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Wine Without Pretense: Know your bubbly
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Wine of the month

The wine: Korbel California Champagne Natural 2009

The grapes: Chardonnay and Pinot Noir

The source: Russian River, Sonoma County, Calif.

The verdict: Like your Champagne/sparkling wine bone dry? Doesn’t get much drier than Korbel’s crisp Natural. This is a style few sparkling wine makers produce. A few French Champagne producers offer a Natural or Naturelle, but not many. This wine is drier than Brut, which is the driest bubbly you normally will find. That makes it a superb sparkler to serve with just about any food, but especially seafood. Korbel uses the methode champenoise to bring this wine to the market. In that process, the second fermentation, which gives birth to those wondrous bubbles, takes place within the bottle. That’s a real plus. And even though it is truly dry, the Natural offers subdued green apple flavors. At this price, this is one of the great bubbly bargains.

The price: About $16.

 

Champagnes and other bubbly wines

Here are several bartender — and sommelier — recommended bubbles for cocktails (or to drink straight from the bottle).

Pol Roger Champagne Brut Reserve, about $38

Piper-Heidsieck Champagne Brut, about $29

Taittinger Champagne "La Francaise," about $35

Mumm Napa Brut "Prestige," about $18

Maison Ambroise Cremant de Bourgogne, about $18

Vilarnau Cava Brut, about $19

Cava Barcino Brut, about $15

Pere Ventura Brut Nature Cava, about $15

Juve y Camps Brut Nature Cava "Reserva de la Familia Gran Reserva," about $13

Tarantas Brut Cava, about $12

German Gilabert Brut Nature Cava "Reserva," about $15

Graham Beck Brut Rose Sparkling Wine Western Cape, about $15

Graham Beck Brut Sparkling Wine Western Cape, about $15

Luis Pato Espumante, about $15

Adami Bosco di Gica Prosecco di Valdobbiadene, about $17

 

Field Marshal

Servings: 1

Total time: 5 minutes

Note: From Alex Day of Proprietors for Demi Monde in New York. Day uses Chateau du Tariquet Classique Bas Armagnac.

1 ounce Armagnac

1/2 ounce Royal Combier

2 dashes Angostura bitters

2 dashes Peychaud's bitters

Dry sparkling wine such as a brut Champagne, cava or espumante

In a cocktail shaker filled with ice, stir together the Armagnac, Royal Combier and bitters. Strain into a chilled flute. Top with dry sparkling wine.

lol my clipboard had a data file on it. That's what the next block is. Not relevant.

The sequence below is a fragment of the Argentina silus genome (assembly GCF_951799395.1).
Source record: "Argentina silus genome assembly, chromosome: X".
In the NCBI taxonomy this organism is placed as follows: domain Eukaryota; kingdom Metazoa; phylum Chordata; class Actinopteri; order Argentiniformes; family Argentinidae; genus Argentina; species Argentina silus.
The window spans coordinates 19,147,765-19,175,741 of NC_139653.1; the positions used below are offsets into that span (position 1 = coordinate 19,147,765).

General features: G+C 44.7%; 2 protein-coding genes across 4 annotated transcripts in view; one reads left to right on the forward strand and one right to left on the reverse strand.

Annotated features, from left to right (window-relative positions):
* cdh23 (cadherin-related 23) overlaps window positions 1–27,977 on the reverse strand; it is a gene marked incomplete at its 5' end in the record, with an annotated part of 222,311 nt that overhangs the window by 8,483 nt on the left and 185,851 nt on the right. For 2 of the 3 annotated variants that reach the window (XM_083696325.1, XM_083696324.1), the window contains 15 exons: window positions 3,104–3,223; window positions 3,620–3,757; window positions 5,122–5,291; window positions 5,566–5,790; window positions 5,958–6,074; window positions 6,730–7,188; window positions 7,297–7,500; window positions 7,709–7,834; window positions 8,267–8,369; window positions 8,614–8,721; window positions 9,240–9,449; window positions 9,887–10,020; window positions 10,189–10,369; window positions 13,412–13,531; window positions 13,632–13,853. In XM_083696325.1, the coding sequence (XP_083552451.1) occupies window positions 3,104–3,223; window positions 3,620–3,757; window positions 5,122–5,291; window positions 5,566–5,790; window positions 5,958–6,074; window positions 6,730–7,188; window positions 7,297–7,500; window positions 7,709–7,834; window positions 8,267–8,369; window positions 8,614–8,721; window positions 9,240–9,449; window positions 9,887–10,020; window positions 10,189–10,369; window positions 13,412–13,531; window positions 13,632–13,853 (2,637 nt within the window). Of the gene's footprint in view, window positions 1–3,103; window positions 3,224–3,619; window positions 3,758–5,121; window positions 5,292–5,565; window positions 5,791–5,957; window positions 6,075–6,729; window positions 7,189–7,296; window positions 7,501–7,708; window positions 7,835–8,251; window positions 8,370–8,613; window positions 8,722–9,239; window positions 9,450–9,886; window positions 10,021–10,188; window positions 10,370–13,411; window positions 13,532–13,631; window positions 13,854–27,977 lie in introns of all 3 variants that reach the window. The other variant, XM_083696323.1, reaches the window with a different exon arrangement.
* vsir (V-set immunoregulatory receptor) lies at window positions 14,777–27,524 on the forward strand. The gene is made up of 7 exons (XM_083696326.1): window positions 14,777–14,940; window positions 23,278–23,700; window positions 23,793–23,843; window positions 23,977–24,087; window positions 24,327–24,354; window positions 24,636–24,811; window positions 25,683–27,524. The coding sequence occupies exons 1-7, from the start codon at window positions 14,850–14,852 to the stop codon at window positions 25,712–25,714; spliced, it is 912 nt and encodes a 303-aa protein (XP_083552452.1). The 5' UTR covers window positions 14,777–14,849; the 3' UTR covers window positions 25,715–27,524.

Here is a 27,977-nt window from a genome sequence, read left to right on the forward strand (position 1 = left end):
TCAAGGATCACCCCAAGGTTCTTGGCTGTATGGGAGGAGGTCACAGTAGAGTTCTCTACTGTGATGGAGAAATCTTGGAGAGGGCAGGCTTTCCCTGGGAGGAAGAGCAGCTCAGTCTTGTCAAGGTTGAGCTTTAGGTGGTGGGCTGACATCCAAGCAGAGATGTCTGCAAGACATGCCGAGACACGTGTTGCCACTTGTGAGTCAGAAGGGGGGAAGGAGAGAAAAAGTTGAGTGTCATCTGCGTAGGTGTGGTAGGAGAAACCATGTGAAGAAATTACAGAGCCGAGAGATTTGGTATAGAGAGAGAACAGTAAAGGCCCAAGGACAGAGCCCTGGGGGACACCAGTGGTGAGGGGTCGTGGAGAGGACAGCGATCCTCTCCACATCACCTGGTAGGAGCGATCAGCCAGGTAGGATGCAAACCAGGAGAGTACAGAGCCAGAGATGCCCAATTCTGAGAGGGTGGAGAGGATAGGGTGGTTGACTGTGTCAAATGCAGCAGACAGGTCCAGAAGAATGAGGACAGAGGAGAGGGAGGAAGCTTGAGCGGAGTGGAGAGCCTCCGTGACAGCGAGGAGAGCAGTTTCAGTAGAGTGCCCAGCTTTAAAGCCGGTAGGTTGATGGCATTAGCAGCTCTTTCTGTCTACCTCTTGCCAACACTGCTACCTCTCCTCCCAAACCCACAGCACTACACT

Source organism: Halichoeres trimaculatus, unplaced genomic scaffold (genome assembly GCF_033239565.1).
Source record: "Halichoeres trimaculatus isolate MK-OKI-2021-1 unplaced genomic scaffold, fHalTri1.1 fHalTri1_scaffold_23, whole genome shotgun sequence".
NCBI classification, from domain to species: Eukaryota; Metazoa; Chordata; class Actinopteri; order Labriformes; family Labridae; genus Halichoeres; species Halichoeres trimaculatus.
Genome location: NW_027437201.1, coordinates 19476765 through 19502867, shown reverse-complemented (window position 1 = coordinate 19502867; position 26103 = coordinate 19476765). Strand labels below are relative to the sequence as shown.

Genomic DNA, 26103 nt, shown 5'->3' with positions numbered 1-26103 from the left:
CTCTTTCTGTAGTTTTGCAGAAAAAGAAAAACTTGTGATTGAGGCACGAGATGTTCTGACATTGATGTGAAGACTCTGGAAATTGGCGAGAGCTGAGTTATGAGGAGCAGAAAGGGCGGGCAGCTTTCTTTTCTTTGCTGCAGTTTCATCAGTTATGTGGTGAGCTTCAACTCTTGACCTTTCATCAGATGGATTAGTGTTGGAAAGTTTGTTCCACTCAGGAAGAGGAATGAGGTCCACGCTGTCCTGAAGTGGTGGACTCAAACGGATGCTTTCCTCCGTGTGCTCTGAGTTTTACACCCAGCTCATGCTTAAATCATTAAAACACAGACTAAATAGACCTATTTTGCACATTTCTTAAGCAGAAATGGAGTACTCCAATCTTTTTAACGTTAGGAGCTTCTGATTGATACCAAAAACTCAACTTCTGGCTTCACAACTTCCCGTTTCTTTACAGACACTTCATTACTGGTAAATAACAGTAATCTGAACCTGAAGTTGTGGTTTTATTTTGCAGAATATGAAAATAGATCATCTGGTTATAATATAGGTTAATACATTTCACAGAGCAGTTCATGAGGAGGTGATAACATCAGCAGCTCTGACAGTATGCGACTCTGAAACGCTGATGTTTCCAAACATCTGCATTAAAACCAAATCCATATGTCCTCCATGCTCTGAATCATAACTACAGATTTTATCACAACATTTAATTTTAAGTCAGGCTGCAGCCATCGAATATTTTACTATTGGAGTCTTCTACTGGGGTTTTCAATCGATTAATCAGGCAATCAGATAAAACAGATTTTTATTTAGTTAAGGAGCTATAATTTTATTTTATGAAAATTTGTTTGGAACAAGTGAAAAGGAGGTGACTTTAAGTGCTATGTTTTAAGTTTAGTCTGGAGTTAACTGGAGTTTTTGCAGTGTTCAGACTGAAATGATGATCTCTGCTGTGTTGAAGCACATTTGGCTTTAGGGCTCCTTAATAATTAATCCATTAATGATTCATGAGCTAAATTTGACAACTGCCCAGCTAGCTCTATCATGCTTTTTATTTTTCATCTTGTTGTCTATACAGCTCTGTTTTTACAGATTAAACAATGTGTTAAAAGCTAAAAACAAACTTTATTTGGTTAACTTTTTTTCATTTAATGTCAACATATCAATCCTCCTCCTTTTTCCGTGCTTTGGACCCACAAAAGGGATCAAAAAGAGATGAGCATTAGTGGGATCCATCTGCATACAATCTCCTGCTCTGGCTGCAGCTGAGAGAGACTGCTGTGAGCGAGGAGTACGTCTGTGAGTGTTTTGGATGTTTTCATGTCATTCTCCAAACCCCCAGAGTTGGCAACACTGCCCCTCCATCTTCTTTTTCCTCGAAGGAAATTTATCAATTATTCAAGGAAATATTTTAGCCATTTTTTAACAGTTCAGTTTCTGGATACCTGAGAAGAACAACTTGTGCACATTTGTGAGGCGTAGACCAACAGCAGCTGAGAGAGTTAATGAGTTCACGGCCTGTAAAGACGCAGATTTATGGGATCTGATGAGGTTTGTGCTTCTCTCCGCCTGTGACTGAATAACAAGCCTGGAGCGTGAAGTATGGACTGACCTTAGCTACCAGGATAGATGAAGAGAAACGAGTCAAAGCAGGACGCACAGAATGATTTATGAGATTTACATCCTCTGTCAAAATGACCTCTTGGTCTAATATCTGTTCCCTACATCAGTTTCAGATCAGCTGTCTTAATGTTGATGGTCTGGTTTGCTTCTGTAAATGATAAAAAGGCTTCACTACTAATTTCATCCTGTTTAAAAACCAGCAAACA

Los Angeles Times

 

"Champagne! In victory one deserves it; in defeat one needs it."

— Napoleon Bonaparte

Good advice. Next time you go out to conquer Europe, make sure you take along a case or two of that wondrous elixir Champagne. You will need it.

Champagne, or sparkling wine (I’ll explain the difference in a moment), is one of the most misunderstood citizens of the wine world. It exists in a forest of myths. Let me try to hack away some of them.

Myth 1: Champagne is only for special occasions.

Reality: Not so. Let the Champagne make the occasion special ... like the sun came up this morning, the dog did not barf on the living room rug, the children did not decide to come home and live with you. All are occasions that need to be made special through the gentle pop of a cork.

Myth 2: Champagne really needs to be aged before it’s ready to drink.

Reality: Champagne has been aged for you by the producer. When it comes out of the cellars after many years in the dark, it’s good to go. Too much fine Champagne goes to waste because people buy it for "a special occasion" 10 years down the road.

Myth 3: Champagne is made only from white grapes.

Reality: Real Champagne can be made only from three types of grapes, Chardonnay, Pinot Meunier and Pinot Noir. And the last two are red!

What’s the difference between Champagne and sparkling wine? Simply the address. According to present European law, and French law before the European Union, only the sparkling wine produced in the region of northeast France named Champagne, and made according to the stringent standards for Champagne, may bear that illustrious name.